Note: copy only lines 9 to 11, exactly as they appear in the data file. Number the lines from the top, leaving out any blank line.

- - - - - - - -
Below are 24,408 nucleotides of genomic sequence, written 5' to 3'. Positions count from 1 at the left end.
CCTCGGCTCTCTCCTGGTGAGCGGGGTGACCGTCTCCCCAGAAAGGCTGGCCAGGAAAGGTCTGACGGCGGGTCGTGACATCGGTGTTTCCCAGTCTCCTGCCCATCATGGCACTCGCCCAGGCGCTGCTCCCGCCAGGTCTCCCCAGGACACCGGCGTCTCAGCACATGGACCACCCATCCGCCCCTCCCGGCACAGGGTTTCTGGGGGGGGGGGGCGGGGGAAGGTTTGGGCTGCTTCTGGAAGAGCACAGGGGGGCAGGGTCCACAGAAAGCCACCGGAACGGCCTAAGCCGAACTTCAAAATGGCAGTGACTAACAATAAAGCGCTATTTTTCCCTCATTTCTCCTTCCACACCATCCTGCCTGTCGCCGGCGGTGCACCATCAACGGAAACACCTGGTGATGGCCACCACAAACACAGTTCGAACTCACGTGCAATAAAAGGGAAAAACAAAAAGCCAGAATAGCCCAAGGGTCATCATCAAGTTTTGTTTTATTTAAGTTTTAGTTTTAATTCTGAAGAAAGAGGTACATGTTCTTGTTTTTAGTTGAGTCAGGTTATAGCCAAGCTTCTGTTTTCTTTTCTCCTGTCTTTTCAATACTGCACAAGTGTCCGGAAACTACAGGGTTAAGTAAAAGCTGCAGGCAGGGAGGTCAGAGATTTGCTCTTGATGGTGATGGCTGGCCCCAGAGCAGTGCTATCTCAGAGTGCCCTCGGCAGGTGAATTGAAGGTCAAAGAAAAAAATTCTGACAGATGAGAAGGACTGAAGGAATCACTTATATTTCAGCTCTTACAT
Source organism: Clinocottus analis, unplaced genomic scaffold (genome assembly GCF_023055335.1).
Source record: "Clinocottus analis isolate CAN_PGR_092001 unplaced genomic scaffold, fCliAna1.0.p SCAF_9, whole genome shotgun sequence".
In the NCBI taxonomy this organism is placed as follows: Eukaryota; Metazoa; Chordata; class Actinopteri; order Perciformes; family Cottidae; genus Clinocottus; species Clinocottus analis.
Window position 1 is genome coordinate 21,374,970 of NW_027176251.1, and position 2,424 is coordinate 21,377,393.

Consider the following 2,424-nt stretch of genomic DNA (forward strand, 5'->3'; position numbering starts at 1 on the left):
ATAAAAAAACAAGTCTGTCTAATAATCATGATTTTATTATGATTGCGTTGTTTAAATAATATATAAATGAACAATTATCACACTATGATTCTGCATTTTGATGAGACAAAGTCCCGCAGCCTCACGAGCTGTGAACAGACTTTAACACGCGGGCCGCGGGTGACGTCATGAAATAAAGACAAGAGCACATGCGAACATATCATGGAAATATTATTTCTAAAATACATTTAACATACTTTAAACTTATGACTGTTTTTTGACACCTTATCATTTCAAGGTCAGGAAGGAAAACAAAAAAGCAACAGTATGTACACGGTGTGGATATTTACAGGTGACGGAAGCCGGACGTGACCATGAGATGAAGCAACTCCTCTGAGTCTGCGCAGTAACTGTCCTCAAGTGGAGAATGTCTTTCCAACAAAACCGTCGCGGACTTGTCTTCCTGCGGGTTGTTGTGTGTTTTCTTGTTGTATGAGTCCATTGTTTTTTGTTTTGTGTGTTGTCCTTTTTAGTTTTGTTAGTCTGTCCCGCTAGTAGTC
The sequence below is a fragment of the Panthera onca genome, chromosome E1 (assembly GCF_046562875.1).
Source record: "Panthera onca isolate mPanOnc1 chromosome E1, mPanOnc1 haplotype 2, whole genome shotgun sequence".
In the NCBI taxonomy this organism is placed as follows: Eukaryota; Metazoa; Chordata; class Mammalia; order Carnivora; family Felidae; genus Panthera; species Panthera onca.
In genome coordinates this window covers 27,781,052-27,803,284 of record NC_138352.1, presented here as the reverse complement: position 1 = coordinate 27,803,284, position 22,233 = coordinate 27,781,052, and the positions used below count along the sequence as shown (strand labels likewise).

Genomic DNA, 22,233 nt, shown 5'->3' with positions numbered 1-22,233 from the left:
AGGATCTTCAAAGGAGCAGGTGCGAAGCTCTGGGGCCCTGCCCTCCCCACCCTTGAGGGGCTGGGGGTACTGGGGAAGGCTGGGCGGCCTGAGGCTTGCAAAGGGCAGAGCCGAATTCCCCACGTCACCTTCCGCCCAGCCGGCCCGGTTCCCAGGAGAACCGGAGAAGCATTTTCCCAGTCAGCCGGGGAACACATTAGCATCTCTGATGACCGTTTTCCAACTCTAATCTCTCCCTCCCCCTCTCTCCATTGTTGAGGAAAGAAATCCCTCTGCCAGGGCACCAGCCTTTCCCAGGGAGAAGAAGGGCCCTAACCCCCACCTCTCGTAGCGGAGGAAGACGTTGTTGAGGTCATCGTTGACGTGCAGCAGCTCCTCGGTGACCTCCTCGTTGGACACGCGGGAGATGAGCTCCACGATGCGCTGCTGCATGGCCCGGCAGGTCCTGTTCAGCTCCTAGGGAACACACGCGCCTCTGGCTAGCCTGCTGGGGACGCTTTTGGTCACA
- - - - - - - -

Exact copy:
The sequence below is a fragment of the Panthera onca genome, chromosome E1 (assembly GCF_046562875.1).
Source record: "Panthera onca isolate mPanOnc1 chromosome E1, mPanOnc1 haplotype 2, whole genome shotgun sequence".
In the NCBI taxonomy this organism is placed as follows: Eukaryota; Metazoa; Chordata; class Mammalia; order Carnivora; family Felidae; genus Panthera; species Panthera onca.